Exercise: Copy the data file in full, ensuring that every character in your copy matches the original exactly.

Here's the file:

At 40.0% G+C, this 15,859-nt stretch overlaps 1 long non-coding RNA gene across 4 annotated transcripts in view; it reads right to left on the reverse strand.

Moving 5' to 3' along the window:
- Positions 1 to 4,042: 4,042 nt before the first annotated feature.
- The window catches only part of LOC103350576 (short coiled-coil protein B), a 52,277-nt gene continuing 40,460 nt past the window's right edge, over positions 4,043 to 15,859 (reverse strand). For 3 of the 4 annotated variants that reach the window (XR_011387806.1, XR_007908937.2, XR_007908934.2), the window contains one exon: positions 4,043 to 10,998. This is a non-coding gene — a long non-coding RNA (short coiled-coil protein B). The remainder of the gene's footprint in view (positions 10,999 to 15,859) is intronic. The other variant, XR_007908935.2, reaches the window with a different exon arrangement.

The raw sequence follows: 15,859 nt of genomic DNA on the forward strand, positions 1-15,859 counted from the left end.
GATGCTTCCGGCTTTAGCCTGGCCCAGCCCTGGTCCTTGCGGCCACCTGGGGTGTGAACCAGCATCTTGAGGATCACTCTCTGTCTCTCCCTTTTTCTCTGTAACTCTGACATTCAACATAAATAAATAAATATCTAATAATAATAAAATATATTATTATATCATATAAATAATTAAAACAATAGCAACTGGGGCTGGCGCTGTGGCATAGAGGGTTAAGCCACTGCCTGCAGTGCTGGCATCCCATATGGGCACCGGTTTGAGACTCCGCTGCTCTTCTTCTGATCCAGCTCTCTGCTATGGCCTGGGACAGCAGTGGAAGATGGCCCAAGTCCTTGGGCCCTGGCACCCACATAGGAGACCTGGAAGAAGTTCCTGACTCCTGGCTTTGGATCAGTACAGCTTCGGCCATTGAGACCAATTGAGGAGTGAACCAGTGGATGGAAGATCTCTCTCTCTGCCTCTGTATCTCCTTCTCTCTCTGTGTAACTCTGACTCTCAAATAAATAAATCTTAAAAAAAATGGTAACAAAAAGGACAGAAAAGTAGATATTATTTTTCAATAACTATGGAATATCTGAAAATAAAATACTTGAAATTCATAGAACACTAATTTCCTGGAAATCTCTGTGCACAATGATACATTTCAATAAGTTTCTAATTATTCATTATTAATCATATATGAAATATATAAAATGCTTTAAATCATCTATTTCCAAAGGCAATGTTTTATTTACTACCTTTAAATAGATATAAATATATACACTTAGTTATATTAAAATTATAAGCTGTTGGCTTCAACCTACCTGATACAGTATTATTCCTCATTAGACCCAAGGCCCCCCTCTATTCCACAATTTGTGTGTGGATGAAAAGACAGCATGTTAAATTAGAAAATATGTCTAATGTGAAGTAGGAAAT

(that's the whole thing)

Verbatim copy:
At 40.0% G+C, this 15,859-nt stretch overlaps 1 long non-coding RNA gene across 4 annotated transcripts in view; it reads right to left on the reverse strand.

Moving 5' to 3' along the window:
- Positions 1 to 4,042: 4,042 nt before the first annotated feature.
- The window catches only part of LOC103350576 (short coiled-coil protein B), a 52,277-nt gene continuing 40,460 nt past the window's right edge, over positions 4,043 to 15,859 (reverse strand). For 3 of the 4 annotated variants that reach the window (XR_011387806.1, XR_007908937.2, XR_007908934.2), the window contains one exon: positions 4,043 to 10,998. This is a non-coding gene — a long non-coding RNA (short coiled-coil protein B). The remainder of the gene's footprint in view (positions 10,999 to 15,859) is intronic. The other variant, XR_007908935.2, reaches the window with a different exon arrangement.

The raw sequence follows: 15,859 nt of genomic DNA on the forward strand, positions 1-15,859 counted from the left end.
GATGCTTCCGGCTTTAGCCTGGCCCAGCCCTGGTCCTTGCGGCCACCTGGGGTGTGAACCAGCATCTTGAGGATCACTCTCTGTCTCTCCCTTTTTCTCTGTAACTCTGACATTCAACATAAATAAATAAATATCTAATAATAATAAAATATATTATTATATCATATAAATAATTAAAACAATAGCAACTGGGGCTGGCGCTGTGGCATAGAGGGTTAAGCCACTGCCTGCAGTGCTGGCATCCCATATGGGCACCGGTTTGAGACTCCGCTGCTCTTCTTCTGATCCAGCTCTCTGCTATGGCCTGGGACAGCAGTGGAAGATGGCCCAAGTCCTTGGGCCCTGGCACCCACATAGGAGACCTGGAAGAAGTTCCTGACTCCTGGCTTTGGATCAGTACAGCTTCGGCCATTGAGACCAATTGAGGAGTGAACCAGTGGATGGAAGATCTCTCTCTCTGCCTCTGTATCTCCTTCTCTCTCTGTGTAACTCTGACTCTCAAATAAATAAATCTTAAAAAAAATGGTAACAAAAAGGACAGAAAAGTAGATATTATTTTTCAATAACTATGGAATATCTGAAAATAAAATACTTGAAATTCATAGAACACTAATTTCCTGGAAATCTCTGTGCACAATGATACATTTCAATAAGTTTCTAATTATTCATTATTAATCATATATGAAATATATAAAATGCTTTAAATCATCTATTTCCAAAGGCAATGTTTTATTTACTACCTTTAAATAGATATAAATATATACACTTAGTTATATTAAAATTATAAGCTGTTGGCTTCAACCTACCTGATACAGTATTATTCCTCATTAGACCCAAGGCCCCCCTCTATTCCACAATTTGTGTGTGGATGAAAAGACAGCATGTTAAATTAGAAAATATGTCTAATGTGAAGTAGGAAAT